The prophets had “a hope of his glory many hundred years before his coming” (Jacob 4:4). From the time of Adam, they were all blessed with the knowledge of this magnificent gift of God’s Only Begotten Son and his great and last sacrifice for the souls of mankind. In the Book of Mormon, we are promised that “whoso believeth in God might with surety hope for a better world, yea, even a place at the right hand of God, which hope cometh of faith, maketh an anchor to the souls of men, which would make them sure and steadfast, always abounding in good works, being led to glorify God.” Ether 12:4

In one of Mormon’s letters to his son Moroni, he wrote about hope. – “And again, my beloved brethren, I would speak unto you concerning hope. How is it that ye can attain unto faith, save ye shall have hope? And what is it that ye shall hope for? Behold I say unto you that ye shall have hope through the atonement of Christ and the power of his resurrection, to be raised unto life eternal, and this because of your faith in him according to the promise. Wherefore, if a man have faith he must needs have hope; for without faith there cannot be any hope.” (Moroni 7:40-43)

In 1918, Joseph F. Smith had a vision of the spirit world in answer to pondering over a scripture. He said, “As I pondered over these things which are written, they eyes of my understanding were opened, and the Spirit of the Lord rested upon me, and I saw the hosts of the dead, both small and great. And there were gathered together in one place an innumerable company of the spirits of the just, who had been faithful in the testimony of Jesus while they lived in mortality; and who had offered sacrifice in the similitude of the great sacrifice of the Son of God, and had suffered tribulation in their Redeemer’s name. All these had departed the mortal life, firm in the hope of a glorious resurrection, through the grace of God the Father and his Only Begotten Son, Jesus Christ.”

Aaron taught the king of the Lamanites, who asked what he must do to “have this eternal life… [to] be born of God, having this wicked spirit rooted out of [his] breast, and receive his Spirit” (Alma 22:15). He was willing to give up all of his sins, everything he possessed, even his kingdom, to have that joy. But all he had to do, Aaron said, was to “repent of all [his] sins, and… bow down before God, and call on his name in faith, believing that [he would] receive” and he would “receive the hope” that he desired. Once that hope was his, the king sent a proclamation throughout the land, giving Aaron and his brothers and missionary companions the freedom to preach the gospel of Christ to the Lamanites, to build synagogues that the people might worship Christ once they came to know Him and have hope in Him.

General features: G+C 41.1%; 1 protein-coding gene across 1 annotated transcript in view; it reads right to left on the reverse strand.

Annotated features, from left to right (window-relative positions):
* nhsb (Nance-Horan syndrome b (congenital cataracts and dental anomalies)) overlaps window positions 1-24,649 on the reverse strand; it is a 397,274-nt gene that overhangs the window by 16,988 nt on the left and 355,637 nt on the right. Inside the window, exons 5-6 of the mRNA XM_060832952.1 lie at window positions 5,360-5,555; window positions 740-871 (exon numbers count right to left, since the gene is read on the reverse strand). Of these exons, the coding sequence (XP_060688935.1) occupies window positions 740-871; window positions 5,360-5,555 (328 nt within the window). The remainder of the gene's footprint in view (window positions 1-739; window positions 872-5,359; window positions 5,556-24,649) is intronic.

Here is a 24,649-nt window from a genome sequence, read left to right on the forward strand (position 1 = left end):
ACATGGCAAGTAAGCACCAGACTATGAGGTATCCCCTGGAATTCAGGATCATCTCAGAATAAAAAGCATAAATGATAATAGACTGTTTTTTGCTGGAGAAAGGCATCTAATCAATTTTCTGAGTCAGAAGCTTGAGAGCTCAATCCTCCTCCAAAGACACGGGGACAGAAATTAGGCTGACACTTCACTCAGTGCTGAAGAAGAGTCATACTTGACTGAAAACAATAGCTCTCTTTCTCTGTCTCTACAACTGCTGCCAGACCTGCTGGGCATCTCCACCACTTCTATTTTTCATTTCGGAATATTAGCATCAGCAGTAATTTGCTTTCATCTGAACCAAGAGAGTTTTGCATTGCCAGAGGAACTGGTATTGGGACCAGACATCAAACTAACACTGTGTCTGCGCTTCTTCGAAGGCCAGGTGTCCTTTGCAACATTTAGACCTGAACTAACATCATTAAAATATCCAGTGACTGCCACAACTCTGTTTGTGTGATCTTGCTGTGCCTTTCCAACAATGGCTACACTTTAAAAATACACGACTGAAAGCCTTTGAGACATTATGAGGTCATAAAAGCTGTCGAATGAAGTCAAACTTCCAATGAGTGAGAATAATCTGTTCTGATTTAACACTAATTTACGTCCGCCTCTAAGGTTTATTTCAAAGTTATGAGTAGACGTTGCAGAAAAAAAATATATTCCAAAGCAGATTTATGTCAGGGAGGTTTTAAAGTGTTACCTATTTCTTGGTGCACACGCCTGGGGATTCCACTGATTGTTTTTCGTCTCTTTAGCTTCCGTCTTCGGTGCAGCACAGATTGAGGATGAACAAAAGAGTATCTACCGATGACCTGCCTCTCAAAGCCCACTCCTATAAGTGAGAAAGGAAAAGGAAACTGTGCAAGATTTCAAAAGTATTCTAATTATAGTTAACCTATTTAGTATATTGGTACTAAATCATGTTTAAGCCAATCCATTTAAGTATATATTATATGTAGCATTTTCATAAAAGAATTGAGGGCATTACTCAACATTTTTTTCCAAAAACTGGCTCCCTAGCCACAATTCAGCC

Elder Nelson – “Hope emanates from the Lord, and it transcends the bounds of this mortal sphere. Paul noted that ‘if in this life only we have hope in Christ, we are of all men most miserable.’ Only with an eternal perspective of God’s great plan of happiness can we ever find a more excellent hope. ‘What is it that ye shall hope for?’ asked Mormon. He then answered his own question: ‘Behold I say unto you that ye shall have hope through the atonement of Christ.’ Have you heard the old statement that ‘hope springs eternal’? It can only be true if that hope springs from him who is eternal.”

He goes on to say that “each of us is special, valued, and needed in building the kingdom of God. The adversary is also aware of our worth and will surely taunt us. When Satan’s temptations come our way, we need to remember this counsel from Alma: ‘Humble yourselves before the Lord, and call on his holy name, and watch and pray continually, that ye may not be tempted above that which ye can bear, … Having faith on the Lord; having a hope that ye shall receive eternal life; having the love of God always in your hearts.’